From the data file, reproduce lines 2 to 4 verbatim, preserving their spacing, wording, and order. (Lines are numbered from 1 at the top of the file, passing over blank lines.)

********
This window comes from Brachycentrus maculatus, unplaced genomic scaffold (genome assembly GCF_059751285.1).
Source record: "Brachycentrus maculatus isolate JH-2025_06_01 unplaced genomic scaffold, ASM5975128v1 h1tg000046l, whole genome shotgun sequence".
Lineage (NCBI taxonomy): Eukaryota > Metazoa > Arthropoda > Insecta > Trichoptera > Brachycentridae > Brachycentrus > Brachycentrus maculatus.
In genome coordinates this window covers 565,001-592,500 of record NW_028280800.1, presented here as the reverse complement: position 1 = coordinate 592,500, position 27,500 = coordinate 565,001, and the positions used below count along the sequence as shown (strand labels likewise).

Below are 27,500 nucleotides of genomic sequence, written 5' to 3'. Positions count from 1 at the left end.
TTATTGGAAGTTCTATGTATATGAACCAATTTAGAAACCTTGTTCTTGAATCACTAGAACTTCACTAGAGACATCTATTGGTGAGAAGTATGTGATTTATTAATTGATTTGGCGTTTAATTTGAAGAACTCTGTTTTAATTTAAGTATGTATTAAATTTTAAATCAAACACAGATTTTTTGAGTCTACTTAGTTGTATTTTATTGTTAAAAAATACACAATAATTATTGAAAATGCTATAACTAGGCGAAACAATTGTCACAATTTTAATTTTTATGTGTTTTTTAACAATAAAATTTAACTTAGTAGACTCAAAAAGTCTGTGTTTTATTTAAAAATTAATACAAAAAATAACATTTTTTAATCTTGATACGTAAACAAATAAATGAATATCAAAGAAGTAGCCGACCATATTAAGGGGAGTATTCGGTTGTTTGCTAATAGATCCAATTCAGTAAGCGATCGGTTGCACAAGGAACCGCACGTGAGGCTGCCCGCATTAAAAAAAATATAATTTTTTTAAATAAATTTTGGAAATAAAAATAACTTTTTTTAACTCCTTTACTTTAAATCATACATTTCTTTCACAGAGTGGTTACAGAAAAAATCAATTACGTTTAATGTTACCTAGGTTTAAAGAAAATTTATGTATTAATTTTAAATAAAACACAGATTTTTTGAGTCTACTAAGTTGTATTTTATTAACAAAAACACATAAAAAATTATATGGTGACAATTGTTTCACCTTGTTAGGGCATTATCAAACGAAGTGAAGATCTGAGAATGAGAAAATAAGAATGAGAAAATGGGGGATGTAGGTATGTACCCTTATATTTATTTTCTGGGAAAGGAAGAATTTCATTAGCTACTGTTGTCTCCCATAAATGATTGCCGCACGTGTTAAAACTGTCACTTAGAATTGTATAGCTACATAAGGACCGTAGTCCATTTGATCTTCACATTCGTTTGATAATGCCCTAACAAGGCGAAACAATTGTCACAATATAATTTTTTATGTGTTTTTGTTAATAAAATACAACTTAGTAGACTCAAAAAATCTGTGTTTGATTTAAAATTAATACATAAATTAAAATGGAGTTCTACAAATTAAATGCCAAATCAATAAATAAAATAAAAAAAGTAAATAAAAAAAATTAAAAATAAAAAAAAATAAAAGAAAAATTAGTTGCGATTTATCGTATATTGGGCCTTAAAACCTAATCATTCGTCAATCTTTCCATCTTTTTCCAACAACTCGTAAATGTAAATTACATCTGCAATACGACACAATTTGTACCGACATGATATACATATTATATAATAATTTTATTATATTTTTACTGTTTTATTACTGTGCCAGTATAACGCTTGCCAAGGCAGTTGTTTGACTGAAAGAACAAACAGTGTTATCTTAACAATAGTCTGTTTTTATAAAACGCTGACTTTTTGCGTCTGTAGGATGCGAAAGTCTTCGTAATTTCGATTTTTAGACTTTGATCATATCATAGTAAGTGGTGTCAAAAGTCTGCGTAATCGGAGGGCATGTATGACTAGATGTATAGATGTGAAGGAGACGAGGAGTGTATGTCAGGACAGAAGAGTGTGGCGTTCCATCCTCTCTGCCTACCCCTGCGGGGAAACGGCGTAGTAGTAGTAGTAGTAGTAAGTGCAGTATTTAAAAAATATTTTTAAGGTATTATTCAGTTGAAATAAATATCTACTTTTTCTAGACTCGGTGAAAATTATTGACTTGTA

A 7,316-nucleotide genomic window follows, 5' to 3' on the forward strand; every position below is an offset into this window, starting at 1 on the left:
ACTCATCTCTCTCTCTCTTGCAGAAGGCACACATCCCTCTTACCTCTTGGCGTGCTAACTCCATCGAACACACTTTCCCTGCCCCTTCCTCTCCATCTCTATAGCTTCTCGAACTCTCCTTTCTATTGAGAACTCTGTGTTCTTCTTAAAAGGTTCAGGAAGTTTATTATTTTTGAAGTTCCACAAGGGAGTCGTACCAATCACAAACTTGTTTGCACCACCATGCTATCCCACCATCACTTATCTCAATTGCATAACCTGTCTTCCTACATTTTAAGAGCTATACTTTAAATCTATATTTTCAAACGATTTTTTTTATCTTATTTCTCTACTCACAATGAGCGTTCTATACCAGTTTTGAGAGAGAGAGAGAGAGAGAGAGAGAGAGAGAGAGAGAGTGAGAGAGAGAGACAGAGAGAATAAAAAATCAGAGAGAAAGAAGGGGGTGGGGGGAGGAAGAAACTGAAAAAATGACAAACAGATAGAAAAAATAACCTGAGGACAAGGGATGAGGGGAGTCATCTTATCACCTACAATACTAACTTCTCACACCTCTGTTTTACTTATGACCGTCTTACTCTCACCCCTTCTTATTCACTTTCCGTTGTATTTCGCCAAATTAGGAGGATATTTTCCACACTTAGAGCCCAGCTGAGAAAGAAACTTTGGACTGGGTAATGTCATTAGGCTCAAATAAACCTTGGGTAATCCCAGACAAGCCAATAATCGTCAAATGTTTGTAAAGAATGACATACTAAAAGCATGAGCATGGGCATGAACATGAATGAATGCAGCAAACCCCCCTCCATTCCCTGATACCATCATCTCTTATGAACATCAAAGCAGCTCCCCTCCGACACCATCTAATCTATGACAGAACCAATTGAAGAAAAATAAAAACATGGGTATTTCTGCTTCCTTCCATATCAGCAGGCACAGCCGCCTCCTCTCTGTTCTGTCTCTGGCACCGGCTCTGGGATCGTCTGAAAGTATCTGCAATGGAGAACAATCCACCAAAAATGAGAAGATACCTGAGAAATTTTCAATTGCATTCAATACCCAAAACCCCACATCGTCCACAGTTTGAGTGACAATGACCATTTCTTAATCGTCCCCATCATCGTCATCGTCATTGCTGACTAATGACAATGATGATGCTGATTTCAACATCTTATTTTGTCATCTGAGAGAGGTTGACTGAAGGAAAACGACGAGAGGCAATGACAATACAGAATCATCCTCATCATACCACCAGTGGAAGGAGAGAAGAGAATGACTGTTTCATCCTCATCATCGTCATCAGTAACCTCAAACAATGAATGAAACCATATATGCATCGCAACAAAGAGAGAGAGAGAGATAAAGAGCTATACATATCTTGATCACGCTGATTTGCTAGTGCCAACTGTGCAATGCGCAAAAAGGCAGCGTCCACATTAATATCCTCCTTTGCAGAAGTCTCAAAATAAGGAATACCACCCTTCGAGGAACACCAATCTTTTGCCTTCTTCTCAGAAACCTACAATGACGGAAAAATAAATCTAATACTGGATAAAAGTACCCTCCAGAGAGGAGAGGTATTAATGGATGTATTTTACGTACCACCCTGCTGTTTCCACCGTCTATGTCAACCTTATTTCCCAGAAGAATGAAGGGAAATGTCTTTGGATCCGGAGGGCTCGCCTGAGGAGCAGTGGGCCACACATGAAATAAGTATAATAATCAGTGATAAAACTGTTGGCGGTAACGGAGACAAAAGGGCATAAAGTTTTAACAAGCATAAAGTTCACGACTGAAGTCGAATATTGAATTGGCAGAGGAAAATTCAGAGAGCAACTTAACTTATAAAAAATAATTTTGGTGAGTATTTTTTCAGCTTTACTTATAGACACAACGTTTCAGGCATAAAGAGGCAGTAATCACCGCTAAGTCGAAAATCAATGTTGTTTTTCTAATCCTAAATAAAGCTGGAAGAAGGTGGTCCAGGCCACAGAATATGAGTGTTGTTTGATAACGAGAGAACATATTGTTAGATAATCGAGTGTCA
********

Source record: "Brachycentrus maculatus isolate JH-2025_06_01 unplaced genomic scaffold, ASM5975128v1 h1tg000046l, whole genome shotgun sequence".
Lineage (NCBI taxonomy): Eukaryota > Metazoa > Arthropoda > Insecta > Trichoptera > Brachycentridae > Brachycentrus > Brachycentrus maculatus.
In genome coordinates this window covers 565,001-592,500 of record NW_028280800.1, presented here as the reverse complement: position 1 = coordinate 592,500, position 27,500 = coordinate 565,001, and the positions used below count along the sequence as shown (strand labels likewise).